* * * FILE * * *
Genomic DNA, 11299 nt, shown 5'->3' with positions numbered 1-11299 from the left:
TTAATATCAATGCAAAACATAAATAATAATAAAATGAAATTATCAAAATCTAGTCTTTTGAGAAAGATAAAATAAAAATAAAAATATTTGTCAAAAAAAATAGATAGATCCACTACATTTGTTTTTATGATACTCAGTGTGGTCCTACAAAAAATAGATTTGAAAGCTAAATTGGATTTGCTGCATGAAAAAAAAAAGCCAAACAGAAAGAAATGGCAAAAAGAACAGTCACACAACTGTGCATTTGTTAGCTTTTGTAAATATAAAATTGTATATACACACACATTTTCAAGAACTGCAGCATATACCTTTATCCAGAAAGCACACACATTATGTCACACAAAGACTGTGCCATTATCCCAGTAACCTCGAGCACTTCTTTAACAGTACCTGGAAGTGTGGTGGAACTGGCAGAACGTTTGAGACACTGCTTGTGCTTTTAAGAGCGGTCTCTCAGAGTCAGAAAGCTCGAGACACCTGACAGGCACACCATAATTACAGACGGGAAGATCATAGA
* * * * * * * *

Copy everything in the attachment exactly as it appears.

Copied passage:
Genomic DNA, 11299 nt, shown 5'->3' with positions numbered 1-11299 from the left:
TTAATATCAATGCAAAACATAAATAATAATAAAATGAAATTATCAAAATCTAGTCTTTTGAGAAAGATAAAATAAAAATAAAAATATTTGTCAAAAAAAATAGATAGATCCACTACATTTGTTTTTATGATACTCAGTGTGGTCCTACAAAAAATAGATTTGAAAGCTAAATTGGATTTGCTGCATGAAAAAAAAAAGCCAAACAGAAAGAAATGGCAAAAAGAACAGTCACACAACTGTGCATTTGTTAGCTTTTGTAAATATAAAATTGTATATACACACACATTTTCAAGAACTGCAGCATATACCTTTATCCAGAAAGCACACACATTATGTCACACAAAGACTGTGCCATTATCCCAGTAACCTCGAGCACTTCTTTAACAGTACCTGGAAGTGTGGTGGAACTGGCAGAACGTTTGAGACACTGCTTGTGCTTTTAAGAGCGGTCTCTCAGAGTCAGAAAGCTCGAGACACCTGACAGGCACACCATAATTACAGACGGGAAGATCATAGA